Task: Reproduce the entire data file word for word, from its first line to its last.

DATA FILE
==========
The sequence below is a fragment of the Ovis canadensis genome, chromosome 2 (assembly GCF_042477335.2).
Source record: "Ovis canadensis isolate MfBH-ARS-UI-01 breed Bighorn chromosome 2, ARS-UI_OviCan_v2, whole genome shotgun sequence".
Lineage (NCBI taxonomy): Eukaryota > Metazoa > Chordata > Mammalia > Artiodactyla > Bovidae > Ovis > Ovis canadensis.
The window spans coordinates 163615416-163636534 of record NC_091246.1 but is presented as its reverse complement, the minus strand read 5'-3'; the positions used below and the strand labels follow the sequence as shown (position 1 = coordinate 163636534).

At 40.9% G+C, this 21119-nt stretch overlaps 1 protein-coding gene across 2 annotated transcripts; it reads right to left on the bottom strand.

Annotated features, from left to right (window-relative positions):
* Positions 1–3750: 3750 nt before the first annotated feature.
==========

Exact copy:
The sequence below is a fragment of the Ovis canadensis genome, chromosome 2 (assembly GCF_042477335.2).
Source record: "Ovis canadensis isolate MfBH-ARS-UI-01 breed Bighorn chromosome 2, ARS-UI_OviCan_v2, whole genome shotgun sequence".
Lineage (NCBI taxonomy): Eukaryota > Metazoa > Chordata > Mammalia > Artiodactyla > Bovidae > Ovis > Ovis canadensis.
The window spans coordinates 163615416-163636534 of record NC_091246.1 but is presented as its reverse complement, the minus strand read 5'-3'; the positions used below and the strand labels follow the sequence as shown (position 1 = coordinate 163636534).

At 40.9% G+C, this 21119-nt stretch overlaps 1 protein-coding gene across 2 annotated transcripts; it reads right to left on the bottom strand.

Annotated features, from left to right (window-relative positions):
* Positions 1–3750: 3750 nt before the first annotated feature.